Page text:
Jesus, Klingons, and Defense Spending

“You mean I can have forgiveness of sins, too?”

According to this news story, the Pentagon has spent some… dubious dollars. Among the maligned projects:

• $100,000 for a 2011 workshop on interstellar space travel that included a session entitled “Did Jesus die for Klingons too?” The session probed how Christian theology would apply in the event of the discovery of aliens

Now, should we at some point discover that there are other sentient creatures out there in the universe, the question of “Did Jesus die for Klingons, too?” will become very important for Christians. The question of what creatures have souls will probably end up being the first big question, the second being: Are they sinners?

I don’t doubt that this is a big thing to ask. However, I do question whether or not the Pentagon is the group to tackle such questions. The government isn’t here to monitor religion, particularly in the United States! If they asked the question to probe whether or not security measures would have to be taken should alien contact be made, based on whether or not Christian groups would have extreme reactions, I can see this being a topic for Pentagon discussion (though I’d rather not see so many dollars being spent on it). However, if the topic was simply whether or not Jesus’ death counted for aliens…

…leave that to the theologians. Leave that to the speculators and the private citizen. The government doesn’t need to say anything about it, and the government shouldn’t say anything about it. Not their job.

Now, you as a private citizen are not the government. I’m going to go out on a limb and guess you’re not spending tax dollars by reading the blog. So I bring it to you: Let’s say Klingons exist.

Thank you for that provision. I like existing.

If Klingons existed… did Jesus die for them?

There are a lot of answers here, of course. My personal opinion is that if there are other sentient, ensouled creatures out there in the stars, something like Aslan would occur — God would become one of them and release them from sin, too.

But that’s my take. What’s yours?

7 thoughts on “Jesus, Klingons, and Defense Spending

  1. I guess this isn’t “playing fair,” but for me, this falls into the realm of “If God is omnipotent can he make a rock he can’t lift?” It’s a question with the forma of logic but without the sensus that real logic requires. That’s a polite, latin-infused way of saying, “a silly question.”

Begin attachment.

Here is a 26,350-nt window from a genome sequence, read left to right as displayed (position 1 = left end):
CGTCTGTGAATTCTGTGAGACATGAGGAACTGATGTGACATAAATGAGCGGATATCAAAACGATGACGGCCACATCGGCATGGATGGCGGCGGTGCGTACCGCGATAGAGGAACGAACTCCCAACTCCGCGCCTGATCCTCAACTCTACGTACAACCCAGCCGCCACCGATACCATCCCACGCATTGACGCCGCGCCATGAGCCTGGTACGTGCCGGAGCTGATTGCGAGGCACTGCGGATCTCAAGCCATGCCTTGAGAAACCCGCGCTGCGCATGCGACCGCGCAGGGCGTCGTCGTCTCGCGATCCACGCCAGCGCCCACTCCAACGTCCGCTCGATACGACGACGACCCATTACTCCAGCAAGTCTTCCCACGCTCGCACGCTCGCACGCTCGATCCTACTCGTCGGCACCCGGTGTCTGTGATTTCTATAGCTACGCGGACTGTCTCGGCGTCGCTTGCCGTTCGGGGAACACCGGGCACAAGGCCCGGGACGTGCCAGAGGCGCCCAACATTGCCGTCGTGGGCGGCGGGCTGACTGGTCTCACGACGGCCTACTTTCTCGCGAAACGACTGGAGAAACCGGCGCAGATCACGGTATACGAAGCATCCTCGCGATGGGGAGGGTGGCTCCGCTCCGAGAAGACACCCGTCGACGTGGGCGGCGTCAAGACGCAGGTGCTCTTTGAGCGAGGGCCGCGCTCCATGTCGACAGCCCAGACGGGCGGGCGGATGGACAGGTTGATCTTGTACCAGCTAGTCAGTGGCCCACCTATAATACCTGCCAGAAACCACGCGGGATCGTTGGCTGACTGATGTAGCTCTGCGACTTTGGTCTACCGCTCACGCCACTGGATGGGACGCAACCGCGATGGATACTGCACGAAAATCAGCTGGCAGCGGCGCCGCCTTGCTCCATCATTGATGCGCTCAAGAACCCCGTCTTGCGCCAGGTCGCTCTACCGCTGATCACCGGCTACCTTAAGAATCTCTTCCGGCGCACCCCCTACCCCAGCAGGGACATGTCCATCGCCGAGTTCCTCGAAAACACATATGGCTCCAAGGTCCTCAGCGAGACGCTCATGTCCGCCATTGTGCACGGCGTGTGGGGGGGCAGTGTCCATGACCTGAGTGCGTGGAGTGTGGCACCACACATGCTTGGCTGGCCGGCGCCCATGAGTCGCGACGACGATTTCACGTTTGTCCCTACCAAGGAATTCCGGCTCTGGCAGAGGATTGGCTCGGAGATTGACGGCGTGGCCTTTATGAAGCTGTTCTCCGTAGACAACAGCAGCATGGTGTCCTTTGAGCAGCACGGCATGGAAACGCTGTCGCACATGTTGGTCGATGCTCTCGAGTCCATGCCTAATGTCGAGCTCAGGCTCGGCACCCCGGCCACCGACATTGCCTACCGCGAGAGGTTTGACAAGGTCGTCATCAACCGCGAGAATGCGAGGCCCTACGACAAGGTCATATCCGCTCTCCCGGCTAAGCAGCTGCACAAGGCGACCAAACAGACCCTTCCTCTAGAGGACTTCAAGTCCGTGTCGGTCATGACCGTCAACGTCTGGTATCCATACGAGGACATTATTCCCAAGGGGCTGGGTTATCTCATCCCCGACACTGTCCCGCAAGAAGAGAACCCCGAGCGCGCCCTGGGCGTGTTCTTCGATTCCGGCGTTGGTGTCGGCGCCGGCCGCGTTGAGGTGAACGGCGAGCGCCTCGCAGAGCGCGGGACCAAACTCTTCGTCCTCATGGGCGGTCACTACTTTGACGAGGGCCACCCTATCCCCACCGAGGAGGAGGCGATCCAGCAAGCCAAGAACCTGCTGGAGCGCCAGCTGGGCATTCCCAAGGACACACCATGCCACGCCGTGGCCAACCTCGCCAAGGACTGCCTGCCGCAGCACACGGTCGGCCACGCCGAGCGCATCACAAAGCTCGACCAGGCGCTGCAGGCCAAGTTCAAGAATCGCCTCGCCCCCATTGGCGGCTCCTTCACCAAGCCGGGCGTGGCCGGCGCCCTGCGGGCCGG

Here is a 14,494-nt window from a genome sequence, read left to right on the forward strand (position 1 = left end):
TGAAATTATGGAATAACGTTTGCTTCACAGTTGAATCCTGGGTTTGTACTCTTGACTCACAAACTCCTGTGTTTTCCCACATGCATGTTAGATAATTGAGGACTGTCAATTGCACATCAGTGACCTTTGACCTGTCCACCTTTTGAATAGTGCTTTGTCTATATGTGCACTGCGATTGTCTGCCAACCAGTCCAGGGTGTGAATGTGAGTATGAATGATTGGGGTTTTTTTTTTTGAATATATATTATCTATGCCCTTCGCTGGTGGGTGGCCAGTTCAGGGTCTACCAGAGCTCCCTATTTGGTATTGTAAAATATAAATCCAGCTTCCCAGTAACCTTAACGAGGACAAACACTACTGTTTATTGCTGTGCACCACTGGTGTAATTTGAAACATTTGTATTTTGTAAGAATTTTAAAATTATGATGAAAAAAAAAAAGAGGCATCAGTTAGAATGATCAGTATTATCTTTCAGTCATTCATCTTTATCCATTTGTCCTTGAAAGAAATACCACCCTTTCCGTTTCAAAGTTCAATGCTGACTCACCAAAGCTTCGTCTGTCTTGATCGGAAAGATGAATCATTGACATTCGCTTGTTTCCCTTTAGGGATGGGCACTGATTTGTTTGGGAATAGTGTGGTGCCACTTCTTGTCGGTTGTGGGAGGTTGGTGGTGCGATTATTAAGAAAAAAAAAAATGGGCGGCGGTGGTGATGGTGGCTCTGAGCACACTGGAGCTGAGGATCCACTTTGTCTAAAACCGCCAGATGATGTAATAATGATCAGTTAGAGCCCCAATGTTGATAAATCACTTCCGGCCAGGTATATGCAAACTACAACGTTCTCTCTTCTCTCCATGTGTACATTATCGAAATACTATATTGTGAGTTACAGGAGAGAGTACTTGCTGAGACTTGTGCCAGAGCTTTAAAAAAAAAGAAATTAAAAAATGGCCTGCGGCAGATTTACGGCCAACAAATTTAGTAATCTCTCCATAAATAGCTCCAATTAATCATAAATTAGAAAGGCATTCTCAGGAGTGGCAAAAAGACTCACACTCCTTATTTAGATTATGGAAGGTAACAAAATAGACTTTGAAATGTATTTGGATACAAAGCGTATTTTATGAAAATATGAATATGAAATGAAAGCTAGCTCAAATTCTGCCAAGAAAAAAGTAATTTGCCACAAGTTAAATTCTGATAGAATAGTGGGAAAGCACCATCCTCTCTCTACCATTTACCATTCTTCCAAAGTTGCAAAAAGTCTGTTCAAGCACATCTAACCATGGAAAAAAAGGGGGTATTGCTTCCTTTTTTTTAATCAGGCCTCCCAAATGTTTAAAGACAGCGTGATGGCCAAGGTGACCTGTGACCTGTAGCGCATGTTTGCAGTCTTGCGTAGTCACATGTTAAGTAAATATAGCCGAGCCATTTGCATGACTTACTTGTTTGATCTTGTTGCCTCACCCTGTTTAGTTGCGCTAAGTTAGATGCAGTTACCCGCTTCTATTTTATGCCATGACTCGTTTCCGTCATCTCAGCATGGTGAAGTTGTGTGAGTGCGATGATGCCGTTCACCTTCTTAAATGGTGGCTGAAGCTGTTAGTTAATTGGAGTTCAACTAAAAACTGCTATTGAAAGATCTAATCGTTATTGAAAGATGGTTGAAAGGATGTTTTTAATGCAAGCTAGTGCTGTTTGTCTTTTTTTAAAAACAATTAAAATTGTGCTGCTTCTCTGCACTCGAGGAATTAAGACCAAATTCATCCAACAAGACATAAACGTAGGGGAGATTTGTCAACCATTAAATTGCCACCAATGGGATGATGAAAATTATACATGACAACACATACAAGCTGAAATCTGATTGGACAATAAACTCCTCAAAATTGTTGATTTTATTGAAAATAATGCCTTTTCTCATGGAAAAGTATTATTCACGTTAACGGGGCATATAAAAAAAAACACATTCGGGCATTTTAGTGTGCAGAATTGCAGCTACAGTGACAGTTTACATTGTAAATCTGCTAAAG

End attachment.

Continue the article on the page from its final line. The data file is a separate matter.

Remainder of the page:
I firmly believe we will never find other ensouled beings in the universe (or in *this* universe, anyway). Of course, my faith won’t be shaken if we do, but I don’t think even in the slightest that we will.

    I suppose if we did find such beings I’d have to come to the same conclusions the Mikey and Jon have.

    1. I’m really with you in general — I’m pretty sure that God, looking ahead and knowing when he’d wrap everything up, would seed life out in the cosmos if we’re going to get that far. He’s going to give us what we need — and if we end up needing to live elsewhere, he’ll provide for that.

      That being said, I do NOT believe we’ll ever find anything else that would threaten our place as “crown of creation” — which means I also believe we won’t find ensouled creatures out there. If there are, though, as I said, I believe there would be an Aslan-type intersection, or incarnation, for them as well.

  2. The way I see it, the notion that intelligent life exists outside of this planet springs from the worldview that says that we sprung up from the goo, so it must have happened elsewhere as well. From a Christian world view there is no reason to believe that aliens exist on another world.

    However, I can concede that there may just be things that God has chosen not to tell us, because we didn’t need to know. Could that include extraterrestrial beings, even being with intelligence? I don’t think so. But as Ken said, there is no reason why that should shake faith in what God has told us. After all, he didn’t tell us that DNA exists, yet the discovery of DNA does not shake my faith in how God says he crafted human beings, it just leads me to marvel at what God can accomplish.

    I have noodled on a story about a Christian (or group of Christians) reacting to the arrival of extra-terrestrial beings and dealing with it… But I don’t know if I want to tip my hand on that just yet.

    1. I laugh — when we found evidence of possible single-celled critters on Mars a few years back, an atheist friend gloated that I must be having a crisis of faith.

      But why should I? Just because we find something new doesn’t mean that God isn’t there. It just means he’s way bigger than I’d imagined — and that’s good. I want God to be bigger than my imagination!

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